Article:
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Are You Late for Your Life?

My Pop-pop and me at our family reunion. Williamsport, PA. 1976.

The other morning as I prepared for the day, I listened to my Mary Chapin Carpenter playlist. The song  “Late for Your Life” came on. My hand froze in mid-air, one eye made up and the other not, hooked on the song’s chorus. Call it chance baby, call it fate / Either one is cause to celebrate / And the question now is why would you wait / Don’t be late for your life

A vision of my beloved Pop-pop’s face swam behind my eyes in the tears that pooled. Lately, I’ve felt a strong pull to the past, specifically to my grandparents, all now dead. Perhaps it was the holiday season bringing up long-held memories. I’m not sure. What I do know is that I feel on the verge of tears most of the time.

A Grand(father) Story

My grandfather, a Pearl Harbor survivor, died in 1980 after a series of strokes brought on by an inoperable blood clot. He never talked about his experiences in the Pacific theatre as a Naval medic, but he relived them daily. His favorite thing to do was plop down on the couch after having enjoyed a breakfast of purloined steak and eggs (my grandmother would pull filet mignon from the freezer in advance of dinner, and inevitably Pop-pop would use one of the four for his decadent meal). He’d turn the television on and tune into “World at War.”

That’s how I remember him most: glued to the television, watching. Sometimes I would sit on the floor in front of him, and he would brush my long hair as we watched the horrors of World War II play out in front of us. I never filled the silence with questions, knowing instinctively that he wouldn’t answer.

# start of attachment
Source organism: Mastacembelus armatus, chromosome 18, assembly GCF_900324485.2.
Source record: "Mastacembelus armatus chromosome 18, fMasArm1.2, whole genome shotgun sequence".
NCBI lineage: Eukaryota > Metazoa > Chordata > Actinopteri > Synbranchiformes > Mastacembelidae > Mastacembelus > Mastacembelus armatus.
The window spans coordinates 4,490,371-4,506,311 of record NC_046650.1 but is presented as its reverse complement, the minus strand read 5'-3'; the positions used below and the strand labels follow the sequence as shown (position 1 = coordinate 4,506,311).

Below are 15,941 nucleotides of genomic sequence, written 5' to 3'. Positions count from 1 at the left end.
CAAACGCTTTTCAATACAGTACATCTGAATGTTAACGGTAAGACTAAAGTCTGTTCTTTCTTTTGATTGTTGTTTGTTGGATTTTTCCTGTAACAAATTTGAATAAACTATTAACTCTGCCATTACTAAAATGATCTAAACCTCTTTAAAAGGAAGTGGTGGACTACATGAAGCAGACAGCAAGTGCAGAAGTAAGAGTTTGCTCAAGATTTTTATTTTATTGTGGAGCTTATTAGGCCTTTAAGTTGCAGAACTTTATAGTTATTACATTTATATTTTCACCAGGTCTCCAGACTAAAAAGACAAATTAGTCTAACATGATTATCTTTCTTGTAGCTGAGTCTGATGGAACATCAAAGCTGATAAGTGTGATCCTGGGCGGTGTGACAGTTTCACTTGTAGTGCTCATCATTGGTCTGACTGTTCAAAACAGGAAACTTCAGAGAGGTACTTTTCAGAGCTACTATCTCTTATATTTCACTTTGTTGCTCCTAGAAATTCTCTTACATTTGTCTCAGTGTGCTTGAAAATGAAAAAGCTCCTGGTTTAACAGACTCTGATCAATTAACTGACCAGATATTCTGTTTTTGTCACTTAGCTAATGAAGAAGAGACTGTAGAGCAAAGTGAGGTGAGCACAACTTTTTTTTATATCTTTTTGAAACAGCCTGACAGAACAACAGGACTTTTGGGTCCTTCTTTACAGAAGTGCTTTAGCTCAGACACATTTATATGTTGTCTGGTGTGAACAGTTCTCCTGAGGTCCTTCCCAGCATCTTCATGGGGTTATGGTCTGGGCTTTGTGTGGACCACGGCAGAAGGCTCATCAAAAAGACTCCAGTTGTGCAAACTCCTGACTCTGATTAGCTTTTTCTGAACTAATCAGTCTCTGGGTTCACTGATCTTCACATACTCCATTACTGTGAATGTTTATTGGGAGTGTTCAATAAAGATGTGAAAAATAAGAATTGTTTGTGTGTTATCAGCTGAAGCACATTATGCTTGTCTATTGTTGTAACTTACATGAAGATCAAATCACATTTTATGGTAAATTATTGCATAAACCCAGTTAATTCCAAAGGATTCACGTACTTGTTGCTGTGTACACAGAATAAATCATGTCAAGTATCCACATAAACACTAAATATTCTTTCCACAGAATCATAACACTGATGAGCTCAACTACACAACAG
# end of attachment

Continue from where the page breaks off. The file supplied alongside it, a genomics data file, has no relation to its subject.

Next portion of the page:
When it came time to die, he stubbornly refused. I visited him in the hospital on Father’s Day. By then, he’d lost the ability to speak, and so I sat next to him, holding his hand. His eyes—so liked mine—stared intently at me as if he desperately had something to say.

My grandmother said to Pop-pop, “Just look at our girl. She’s so smart, and we’re so proud of her, aren’t we?”

Then the doctor came into the room and pulled a nearly sheer white curtain like a shroud around my grandfather and me. On the other side, my grandmother whispered something to the doctor.

The doctor said to her, “I’ve never seen anyone with such a will to live.”

I felt a blaze of red, hot anger and I’m sure my eyes reflected all that emotion to my Pop-pop. I thought, for years he’d sat around, reliving the past, and when it came time to go, he wanted to hang on. I can recall his grip on my hand as he tried desperately to communicate with me. I wondered what he wanted to say but never found out.

My grandfather died the next day.

His Will Ignited a Fire in my Belly

As I left the hospital that day, I made a vow to not put off living. And, for the most part, I haven’t. This means my life’s journey has been full of ups and downs, triumphs and regrets. I believe I was born a restless spirit and our frequent moves exacerbated my nature.

The interesting dichotomy is, of course, that my roots run deep. They’re firmly planted in Pennsylvania, where I’m from, despite not having lived there since 1991. When I’m asked where I’m from, I still reply, “Bucks County although I’ve lived outside Baltimore since 1995.”

I guess that’s part of the reason Mary’s words affected me viscerally. When I leave my earthly body, I want to have no regrets. I want to have lived and, since none of us knows where or when our deaths will occur, I endeavor to really live daily.

If you’ve been feeling stuck or unfulfilled, I invite you to join me for a virtual coffee date, where we can explore what might be possible for you.


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